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Published online by Cambridge University Press: 08 October 2021
Preferential trade agreements are negotiated by states. By definition, they are political in nature. As they involve more than one state, by definition, they are shaped by geopolitical interests as well as economic and commercial ones. The larger the preferential trade agreement, the more geopolitical concerns are likely to matter in the intent of the deal and its ramifications. Likewise, the more powerful the states involved in the negotiations and eventual deal, the more geopolitical concerns are likely to matter in intent and ramifications.
The disastrous outcomes of World War I and World War II centred in Europe when power political considerations trumped all else were the necessary conditions for the establishment of the post-war Bretton Woods System and the General Agreement on Tariffs and Trade (GATT) at the global level (Office of the Historian n.d.) and the European Union (EU) at the regional level (Silva 2009). Both were created to foster economic exchange as a liberal means to moderate and direct power political impulses away from war. The Cold War bipolar interstate structure determined who was in and out of these new global and European economic bodies.
The Trans-Pacific Partnership (TPP) and its replacement following the US withdrawal, the Comprehensive and Progressive Agreement for Trans-Pacific Partnership (CPTPP), reflect this overarching truth.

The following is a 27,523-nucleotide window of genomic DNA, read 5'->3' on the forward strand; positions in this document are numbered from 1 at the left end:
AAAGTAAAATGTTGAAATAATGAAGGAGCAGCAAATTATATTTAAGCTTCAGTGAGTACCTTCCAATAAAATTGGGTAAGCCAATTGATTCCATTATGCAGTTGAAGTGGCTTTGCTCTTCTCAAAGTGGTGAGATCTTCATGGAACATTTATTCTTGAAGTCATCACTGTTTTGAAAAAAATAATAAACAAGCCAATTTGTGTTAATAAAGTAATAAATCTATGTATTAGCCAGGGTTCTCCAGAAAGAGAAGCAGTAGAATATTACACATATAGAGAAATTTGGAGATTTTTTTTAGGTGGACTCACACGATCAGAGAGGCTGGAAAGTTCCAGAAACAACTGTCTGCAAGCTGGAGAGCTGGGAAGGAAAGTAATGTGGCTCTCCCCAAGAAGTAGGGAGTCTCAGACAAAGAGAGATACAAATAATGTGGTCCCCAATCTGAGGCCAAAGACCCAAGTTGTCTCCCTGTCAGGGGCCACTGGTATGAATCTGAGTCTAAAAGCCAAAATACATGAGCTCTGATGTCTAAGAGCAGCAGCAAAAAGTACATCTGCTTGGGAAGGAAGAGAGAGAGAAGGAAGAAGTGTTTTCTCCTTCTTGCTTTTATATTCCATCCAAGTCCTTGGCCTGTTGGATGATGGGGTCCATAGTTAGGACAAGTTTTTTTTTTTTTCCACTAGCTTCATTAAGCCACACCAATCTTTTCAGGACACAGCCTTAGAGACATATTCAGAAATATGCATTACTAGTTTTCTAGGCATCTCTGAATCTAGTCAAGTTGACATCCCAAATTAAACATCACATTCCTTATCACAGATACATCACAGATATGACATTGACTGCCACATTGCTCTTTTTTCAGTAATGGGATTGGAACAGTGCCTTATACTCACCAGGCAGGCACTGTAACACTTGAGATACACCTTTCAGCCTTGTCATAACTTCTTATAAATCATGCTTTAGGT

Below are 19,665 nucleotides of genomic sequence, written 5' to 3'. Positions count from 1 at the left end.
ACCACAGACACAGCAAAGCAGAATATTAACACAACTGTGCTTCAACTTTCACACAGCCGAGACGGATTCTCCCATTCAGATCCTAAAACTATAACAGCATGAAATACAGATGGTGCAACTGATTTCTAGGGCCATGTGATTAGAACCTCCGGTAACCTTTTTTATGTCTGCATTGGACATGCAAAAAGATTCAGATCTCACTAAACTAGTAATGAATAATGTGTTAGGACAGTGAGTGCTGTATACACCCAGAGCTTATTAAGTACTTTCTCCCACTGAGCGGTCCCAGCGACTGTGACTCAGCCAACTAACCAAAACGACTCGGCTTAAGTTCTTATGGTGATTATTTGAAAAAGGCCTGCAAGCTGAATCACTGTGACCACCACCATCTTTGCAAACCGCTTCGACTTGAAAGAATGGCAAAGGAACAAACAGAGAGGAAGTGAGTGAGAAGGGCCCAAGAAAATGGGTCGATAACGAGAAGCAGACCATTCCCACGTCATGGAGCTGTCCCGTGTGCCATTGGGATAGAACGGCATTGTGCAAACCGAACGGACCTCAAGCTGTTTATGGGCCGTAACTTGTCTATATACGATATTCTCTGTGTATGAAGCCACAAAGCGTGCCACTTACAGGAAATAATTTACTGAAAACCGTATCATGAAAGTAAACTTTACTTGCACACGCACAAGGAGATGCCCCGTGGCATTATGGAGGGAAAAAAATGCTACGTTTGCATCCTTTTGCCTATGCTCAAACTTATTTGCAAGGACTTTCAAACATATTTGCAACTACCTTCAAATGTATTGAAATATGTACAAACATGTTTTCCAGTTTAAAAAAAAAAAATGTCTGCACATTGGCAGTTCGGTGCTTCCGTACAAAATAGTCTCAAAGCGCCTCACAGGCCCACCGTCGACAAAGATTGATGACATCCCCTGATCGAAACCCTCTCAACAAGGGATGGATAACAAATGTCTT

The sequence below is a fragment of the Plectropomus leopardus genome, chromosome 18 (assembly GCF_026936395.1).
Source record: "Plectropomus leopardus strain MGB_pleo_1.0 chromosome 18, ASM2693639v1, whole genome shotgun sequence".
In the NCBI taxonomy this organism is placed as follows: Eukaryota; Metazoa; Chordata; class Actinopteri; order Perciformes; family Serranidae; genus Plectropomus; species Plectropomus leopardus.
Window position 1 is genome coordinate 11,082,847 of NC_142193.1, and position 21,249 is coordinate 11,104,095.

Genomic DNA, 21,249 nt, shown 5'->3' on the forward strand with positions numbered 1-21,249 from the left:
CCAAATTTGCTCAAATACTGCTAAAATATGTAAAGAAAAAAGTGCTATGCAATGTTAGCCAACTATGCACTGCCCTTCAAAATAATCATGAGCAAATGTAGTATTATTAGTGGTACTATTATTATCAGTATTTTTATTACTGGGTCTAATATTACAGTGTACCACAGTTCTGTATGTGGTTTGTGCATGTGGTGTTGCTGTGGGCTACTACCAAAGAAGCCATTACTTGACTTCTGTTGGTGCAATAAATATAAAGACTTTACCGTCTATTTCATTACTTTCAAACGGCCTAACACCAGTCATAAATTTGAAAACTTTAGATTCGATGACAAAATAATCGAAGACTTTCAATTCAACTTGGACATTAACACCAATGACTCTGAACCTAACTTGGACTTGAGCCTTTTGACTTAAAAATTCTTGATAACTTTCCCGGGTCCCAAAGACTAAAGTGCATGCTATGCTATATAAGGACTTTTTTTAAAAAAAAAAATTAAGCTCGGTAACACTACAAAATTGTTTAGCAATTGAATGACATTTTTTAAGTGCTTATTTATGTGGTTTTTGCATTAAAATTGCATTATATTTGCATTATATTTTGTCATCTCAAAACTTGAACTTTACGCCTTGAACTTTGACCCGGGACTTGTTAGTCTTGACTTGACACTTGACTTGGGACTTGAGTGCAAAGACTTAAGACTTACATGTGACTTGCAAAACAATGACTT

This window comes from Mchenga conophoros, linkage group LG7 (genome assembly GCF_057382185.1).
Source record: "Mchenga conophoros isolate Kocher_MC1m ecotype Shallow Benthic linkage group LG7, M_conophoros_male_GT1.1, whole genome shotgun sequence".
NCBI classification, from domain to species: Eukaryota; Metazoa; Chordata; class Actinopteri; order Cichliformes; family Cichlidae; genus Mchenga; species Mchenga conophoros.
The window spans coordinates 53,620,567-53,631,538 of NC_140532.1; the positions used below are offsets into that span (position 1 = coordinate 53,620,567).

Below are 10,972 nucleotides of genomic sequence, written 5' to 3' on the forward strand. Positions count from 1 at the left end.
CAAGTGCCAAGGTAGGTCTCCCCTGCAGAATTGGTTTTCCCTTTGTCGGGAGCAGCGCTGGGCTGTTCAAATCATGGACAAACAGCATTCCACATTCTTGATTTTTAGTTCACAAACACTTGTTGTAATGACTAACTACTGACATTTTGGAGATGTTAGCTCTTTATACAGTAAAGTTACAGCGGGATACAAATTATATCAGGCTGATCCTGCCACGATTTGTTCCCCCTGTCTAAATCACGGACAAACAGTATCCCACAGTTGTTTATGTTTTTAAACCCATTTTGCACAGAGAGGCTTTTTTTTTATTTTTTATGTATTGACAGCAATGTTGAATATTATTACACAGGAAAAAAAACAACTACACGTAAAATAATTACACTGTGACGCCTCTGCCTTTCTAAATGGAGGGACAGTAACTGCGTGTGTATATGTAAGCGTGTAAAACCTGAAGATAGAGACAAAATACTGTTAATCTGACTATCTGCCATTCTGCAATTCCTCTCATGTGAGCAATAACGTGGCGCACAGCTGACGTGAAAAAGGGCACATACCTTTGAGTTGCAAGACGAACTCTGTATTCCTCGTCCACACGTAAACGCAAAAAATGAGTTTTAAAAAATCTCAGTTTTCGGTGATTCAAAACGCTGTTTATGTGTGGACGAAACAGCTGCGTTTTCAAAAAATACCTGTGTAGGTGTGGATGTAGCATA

This chapter will go deeper and analyse how the four stages of the TPP's evolution each highlight different, but not all mutually supporting, elements about this geopolitical truth and its determining effects on preferential trade agreement negotiations and how these negotiations and agreements are interpreted. The first phase is prior to the United States’ decision to join the TPP negotiations. The second phase, the main focus of the chapter, is from when the United States joined the TPP negotiations to the signing of the agreement in early 2016. The third phase is the US withdrawal from the TPP under President Trump. And the fourth stage is the development of the CPTPP after the United States withdrew.
Small State Strategy
It is a fact that, in international diplomacy, size matters. The bigger and more powerful a country is, the greater its clout.